This is the first post in an occasional series I’ll be doing called Digging in the Stacks. I’ll write about books I find fascinating. This piece was originally written for another website I used to manage.
False Nationalism False Internationalism (herein after“FNFI”) by E Tani and Kae Sera is a cult classic of the American hard left. Originally published in the mid 1980s, my edition is spiral bound and looks like it was printed from a photocopy of the original. The published is something called “Seeds Beneath the Snow”. I have been told the book was never issued perfect bound, but like most things I know about FNFI, I cannot confirm that for a fact. What follows is what I’ve been able to cobbled together about the book and its authors. Some of this might be wrong, or only part of the story. If you know more, get in touch as miloandthecalf at gmail
This is what my copy looks like.
Some sources claim FNFI is part of a trilogy of books which attempted to lay out a revolutionary critique of the West. All the books were written pseudonymously, whether by one author, two authors or a collective, I do not know. The other two books in the series are the better known (in certain circles) Settlers: The Myth of the White Proletariat by J. Sakai and Night Vision by Butch Lee and Red Rover.
Settler’s has been a very important book in certain anti-racist circles. It posits that the white working class in America has always been a reactionary force and that if revolution is to come to the U.S. it will come from oppressed communities of color. The book is incendiary and polemical, but fascinating throughout. My edition also really takes the cake for loony 1970s leftist illustrations – the back cover is a picture of Ho Chi Minh dancing with children.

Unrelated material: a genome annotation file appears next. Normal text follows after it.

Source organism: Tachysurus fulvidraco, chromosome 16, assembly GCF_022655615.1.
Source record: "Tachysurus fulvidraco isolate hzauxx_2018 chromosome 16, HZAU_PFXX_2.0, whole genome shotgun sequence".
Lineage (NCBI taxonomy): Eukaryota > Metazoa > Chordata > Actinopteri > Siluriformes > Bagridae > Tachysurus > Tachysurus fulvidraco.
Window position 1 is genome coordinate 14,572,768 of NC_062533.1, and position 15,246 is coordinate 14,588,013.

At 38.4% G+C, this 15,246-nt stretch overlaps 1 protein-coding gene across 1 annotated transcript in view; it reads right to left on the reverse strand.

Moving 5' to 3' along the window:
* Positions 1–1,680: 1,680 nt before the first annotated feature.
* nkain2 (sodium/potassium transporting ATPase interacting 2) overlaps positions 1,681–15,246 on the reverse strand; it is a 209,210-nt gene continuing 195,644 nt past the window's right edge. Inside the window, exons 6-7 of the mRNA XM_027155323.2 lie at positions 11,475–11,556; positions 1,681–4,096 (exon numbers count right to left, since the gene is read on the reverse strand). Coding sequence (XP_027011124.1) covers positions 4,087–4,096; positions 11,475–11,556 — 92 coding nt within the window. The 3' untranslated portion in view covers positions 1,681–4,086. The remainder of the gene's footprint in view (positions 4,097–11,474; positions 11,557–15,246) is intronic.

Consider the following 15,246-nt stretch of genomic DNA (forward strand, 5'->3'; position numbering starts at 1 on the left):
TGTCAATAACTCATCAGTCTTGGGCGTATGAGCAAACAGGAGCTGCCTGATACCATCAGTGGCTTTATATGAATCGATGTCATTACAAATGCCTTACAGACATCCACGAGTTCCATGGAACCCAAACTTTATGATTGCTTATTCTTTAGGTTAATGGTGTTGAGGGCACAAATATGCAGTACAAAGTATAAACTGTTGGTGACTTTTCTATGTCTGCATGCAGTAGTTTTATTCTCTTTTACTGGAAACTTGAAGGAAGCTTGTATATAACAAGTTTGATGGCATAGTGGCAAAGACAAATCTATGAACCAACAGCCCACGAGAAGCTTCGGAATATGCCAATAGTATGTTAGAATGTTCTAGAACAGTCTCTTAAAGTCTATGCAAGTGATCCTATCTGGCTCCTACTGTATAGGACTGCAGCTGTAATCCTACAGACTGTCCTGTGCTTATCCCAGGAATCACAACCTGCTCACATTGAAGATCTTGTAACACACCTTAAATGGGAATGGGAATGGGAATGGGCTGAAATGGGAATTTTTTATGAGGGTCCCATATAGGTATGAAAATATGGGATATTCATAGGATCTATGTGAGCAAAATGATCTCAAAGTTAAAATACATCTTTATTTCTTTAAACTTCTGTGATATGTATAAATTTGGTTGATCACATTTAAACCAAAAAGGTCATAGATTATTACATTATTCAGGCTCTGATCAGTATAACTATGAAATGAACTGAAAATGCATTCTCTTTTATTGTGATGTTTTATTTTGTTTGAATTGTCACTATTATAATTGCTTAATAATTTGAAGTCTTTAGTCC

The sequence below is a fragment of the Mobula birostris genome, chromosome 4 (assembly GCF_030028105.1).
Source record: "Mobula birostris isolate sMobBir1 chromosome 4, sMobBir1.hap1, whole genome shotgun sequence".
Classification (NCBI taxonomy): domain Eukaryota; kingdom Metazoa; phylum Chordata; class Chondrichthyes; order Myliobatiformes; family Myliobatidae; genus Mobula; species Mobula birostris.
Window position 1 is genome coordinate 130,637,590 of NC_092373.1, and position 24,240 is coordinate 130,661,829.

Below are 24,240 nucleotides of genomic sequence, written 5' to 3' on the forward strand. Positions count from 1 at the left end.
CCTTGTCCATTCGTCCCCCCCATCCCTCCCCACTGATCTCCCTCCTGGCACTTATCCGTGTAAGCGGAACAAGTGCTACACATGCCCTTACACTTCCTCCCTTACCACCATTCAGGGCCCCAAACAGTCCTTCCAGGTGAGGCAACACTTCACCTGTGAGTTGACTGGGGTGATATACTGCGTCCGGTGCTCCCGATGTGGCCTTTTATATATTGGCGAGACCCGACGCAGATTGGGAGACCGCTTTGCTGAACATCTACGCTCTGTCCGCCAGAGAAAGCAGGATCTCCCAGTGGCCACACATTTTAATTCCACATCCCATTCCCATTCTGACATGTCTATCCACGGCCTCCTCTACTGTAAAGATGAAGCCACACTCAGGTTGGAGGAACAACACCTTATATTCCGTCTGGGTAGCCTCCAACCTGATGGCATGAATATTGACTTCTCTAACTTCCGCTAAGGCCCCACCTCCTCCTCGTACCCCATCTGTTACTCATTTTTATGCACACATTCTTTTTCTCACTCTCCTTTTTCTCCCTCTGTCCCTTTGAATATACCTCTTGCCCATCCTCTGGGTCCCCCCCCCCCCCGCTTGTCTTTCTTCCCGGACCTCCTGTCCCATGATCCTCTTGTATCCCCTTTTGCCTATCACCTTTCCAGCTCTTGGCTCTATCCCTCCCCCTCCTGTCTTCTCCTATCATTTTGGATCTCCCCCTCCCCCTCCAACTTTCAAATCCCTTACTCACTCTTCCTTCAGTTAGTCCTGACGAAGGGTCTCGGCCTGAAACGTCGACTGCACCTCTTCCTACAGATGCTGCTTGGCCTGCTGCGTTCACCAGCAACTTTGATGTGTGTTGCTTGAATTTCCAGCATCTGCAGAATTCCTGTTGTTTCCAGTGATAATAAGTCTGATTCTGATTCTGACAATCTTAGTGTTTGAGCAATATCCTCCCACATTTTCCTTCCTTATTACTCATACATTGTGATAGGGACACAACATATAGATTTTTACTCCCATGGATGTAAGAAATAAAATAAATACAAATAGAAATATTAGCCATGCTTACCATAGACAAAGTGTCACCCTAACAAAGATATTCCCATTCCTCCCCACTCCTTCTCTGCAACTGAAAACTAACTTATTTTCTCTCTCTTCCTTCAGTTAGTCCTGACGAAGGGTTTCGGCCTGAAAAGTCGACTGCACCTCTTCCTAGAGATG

I’ve never read Night Vision, but I own it. From breezing through it, it looks to be a collection of moaist inspired anti-imperialist writings, but more than that, I can’t say.
FNFI on the other hand, I did read, with interest, many years ago when I was still a young man interested in these sort of things. Addressing the wars and conflicts of the 1960s and 70s from the vantage point of First World communists enraptured by Third World leaders, FNFI is terribly dated and naïve. It is still a good read. If you can overlook the jargon and Third World Marxist speech, the writing and research are surprisingly strong. Within its pages you get a nuanced critique of the actions of the Weather Underground (violence ok, the violence of the Weather Underground, childish), and a fascinating argument that the Vietnam war was ended not by demonstrations in America, but because of violent sabotage by soldiers in Vietnam.
FNFI is still read today by idealistic young communists and anarchist for its hardline approach to American imperialism and its comfort with violence as a tool for social change. If you have an interest in the philosophy of the farthest reaches of left wing ideologues in the 1970s and 80s, and, let’s face it, who doesn’t, this is worth checking out.
False Nationalism isn’t hard to find, if you know where to look. Finding out anything about its authors is much more difficult. You are never going to believe this, but I am pretty sure “E Tani” and “Kae Sera” are pseudonyms. All three books in the series use of pseudonyms for the authors. Settlers is credited to a “J. Sakai” and that pseudonym has since been used for a number of other writings. The author behind it has also given interviews where he identifies as Asian and talks about working in various blue collar union jobs. Beyond that, I know nothing. Was Sakai was also involved in the writing of FNFI? Were E. Tani and Kae Sera were really two different people? Is there any connection between them and Butch Lee and Red Rover? I have heard a number of conjectures and rumors about FNFI including that it, and the others in the cycle, were written collectively by the same small group of friends, that the authors had been involved in Weather Underground, and that some, or all, of authors now reside in New York. I have no idea if any of that is true. I’d sure like to find out. If you know anything about this book, or its authors, please get in touch.